The House on the Edge of the Park (Italian: La casa sperduta nel parco), 1980.
Directed by Ruggero Deodato.
Starring David Hess, Annie Belle, Giovanni Lombardo Radice, Marie Claude Joseph, Gabriele Di Giulio, Christian Borromeo, Brigitte Petronio and Lorraine De Selle.
Two lowlifes invite themselves to an upscale house party; ridiculed by their snobbish hosts, they decide to subject the partygoers to a night of violence and torment.
Looking to capitalise on the success of Wes Craven’s cult rape-revenge shocker The Last House on the Left (1972), controversial Italian filmmaker Ruggero Deodato chose to follow up the hugely controversial Cannibal Holocaust (1980) by delivering his own take on the subgenre – The House on the Edge of the Park. The familiarities don’t end with the title, with Ruggero securing the services of TLHOTL’s sadistic antagonist Krug (the recently deceased David A. Hess) and basically taking the character and placing him in a house full of snobbish rich kids before delivering the kind of sordid, cheap sleaze that you’d expect from a no-budget Italian nasty.
Ruggero immediately sets his stall with the film’s opening sequence, during which the psychotic Alex (Hess) cuts off a young woman’s car before entering the vehicle and strangling her unconscious as he rapes her. Later, back at the garage where he works, Alex and his mentally-challenged friend Ricky (Giovanni Lombardo Radice) are getting ready to ‘boogie’ when a young couple, Tom (Cristian Borromeo) and Lisa (Annie Belle), turn up with engine trouble on their way to a get together with friends. Alex and Ricky secure an invitation to the party but it soon becomes clear that the hosts see them as the evening’s entertainment when they make fun of Ricky’s dancing. Alex finally snaps after Lisa teases him in the shower and Ricky is hussled in a rigged game of cards. He attacks Tom and his male friend using a cut-throat razor before taking the partygoers hostage and subjecting the women to his depraved sexual games during a night of psychological torment.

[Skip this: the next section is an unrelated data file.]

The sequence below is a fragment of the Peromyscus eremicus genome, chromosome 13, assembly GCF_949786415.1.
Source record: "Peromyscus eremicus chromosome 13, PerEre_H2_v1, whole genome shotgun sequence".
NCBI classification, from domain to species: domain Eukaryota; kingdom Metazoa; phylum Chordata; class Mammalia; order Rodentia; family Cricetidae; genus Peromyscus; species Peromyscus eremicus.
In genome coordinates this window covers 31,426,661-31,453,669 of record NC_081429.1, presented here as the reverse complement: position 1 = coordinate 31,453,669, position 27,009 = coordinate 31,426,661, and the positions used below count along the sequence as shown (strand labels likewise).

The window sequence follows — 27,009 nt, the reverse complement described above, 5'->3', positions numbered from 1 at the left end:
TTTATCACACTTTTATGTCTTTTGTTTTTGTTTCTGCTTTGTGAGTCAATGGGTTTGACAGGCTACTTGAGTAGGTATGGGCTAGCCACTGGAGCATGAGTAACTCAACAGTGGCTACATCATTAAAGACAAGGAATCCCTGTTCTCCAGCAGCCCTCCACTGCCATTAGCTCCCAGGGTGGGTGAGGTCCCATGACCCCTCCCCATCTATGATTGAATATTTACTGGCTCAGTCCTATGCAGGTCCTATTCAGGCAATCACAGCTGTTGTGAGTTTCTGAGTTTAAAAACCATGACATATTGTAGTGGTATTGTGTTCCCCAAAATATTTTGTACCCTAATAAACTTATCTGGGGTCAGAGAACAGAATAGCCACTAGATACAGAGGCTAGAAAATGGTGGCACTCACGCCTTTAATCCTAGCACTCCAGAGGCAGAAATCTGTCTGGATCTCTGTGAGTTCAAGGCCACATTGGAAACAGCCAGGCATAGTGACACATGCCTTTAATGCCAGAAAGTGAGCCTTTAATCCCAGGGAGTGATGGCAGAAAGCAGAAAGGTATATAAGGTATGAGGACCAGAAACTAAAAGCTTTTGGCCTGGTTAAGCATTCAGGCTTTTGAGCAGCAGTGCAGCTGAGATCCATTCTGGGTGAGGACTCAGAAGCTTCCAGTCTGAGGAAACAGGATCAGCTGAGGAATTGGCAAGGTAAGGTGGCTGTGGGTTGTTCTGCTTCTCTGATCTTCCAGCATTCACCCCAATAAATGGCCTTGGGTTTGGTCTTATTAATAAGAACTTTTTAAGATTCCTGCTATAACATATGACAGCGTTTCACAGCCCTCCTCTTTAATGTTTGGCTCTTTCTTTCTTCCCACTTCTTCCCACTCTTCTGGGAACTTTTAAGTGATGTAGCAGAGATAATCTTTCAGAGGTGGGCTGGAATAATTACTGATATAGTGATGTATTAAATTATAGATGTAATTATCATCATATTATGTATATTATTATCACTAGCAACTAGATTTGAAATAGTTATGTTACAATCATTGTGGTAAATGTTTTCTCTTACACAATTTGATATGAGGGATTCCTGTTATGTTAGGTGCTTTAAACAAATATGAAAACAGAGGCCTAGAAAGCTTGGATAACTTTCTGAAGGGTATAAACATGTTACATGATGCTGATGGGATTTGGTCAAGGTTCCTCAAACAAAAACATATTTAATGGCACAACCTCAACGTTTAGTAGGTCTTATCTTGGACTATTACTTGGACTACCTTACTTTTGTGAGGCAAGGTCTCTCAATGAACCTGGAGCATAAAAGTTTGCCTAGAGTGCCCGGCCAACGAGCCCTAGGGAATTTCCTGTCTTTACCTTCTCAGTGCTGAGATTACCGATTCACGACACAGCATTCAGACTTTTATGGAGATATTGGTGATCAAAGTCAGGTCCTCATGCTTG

Ruggero is surprisingly restrained in terms of gore, but the director still pushes the boundaries of decency with several prolonged sexual assaults that make for uncomfortable viewing, particularly Alex’s tormenting of the virgin Cindy (Brigitte Petronio). Despite flexing their muscles recently by refusing classifications to The Human Centipede 2 and The Bunny Game, the British Board of Film Classification have finally started to loosen up over some the so-called ‘video nasties’ of the 1980s and that’s certainly the case with this latest release from Shameless Screen Entertainment. Over 11 minutes of cuts have been restored from the previous release by Vipco in 2002, which essentially reinstates all of the sexual violence barring shots of Alex using a razor blade on Cindy’s (Brigitte Petronio) breasts.
As with the latest edit of Cannibal Holocaust, this is must surely be the most complete version of the that the BBFC are going to allow in the foreseeable future. Still, that doesn’t mean it’s a particularly good film and barring some decent work from David Hess and Giovanni Lombardo Radice as the deranged thugs, there isn’t really much on offer apart from a cheap cash-in designed purely to shock. However, the release itself is certainly an appealing package for fans and even those who own an uncut version will still want to take a look at the exclusive special features, which includes interviews with Hess and Deodato and a throughly interesting 50-minute debate on censorship featuring input from the BBFC, Deodato and film academic Professor Martin Barker.
Gary Collinson (follow me on Twitter)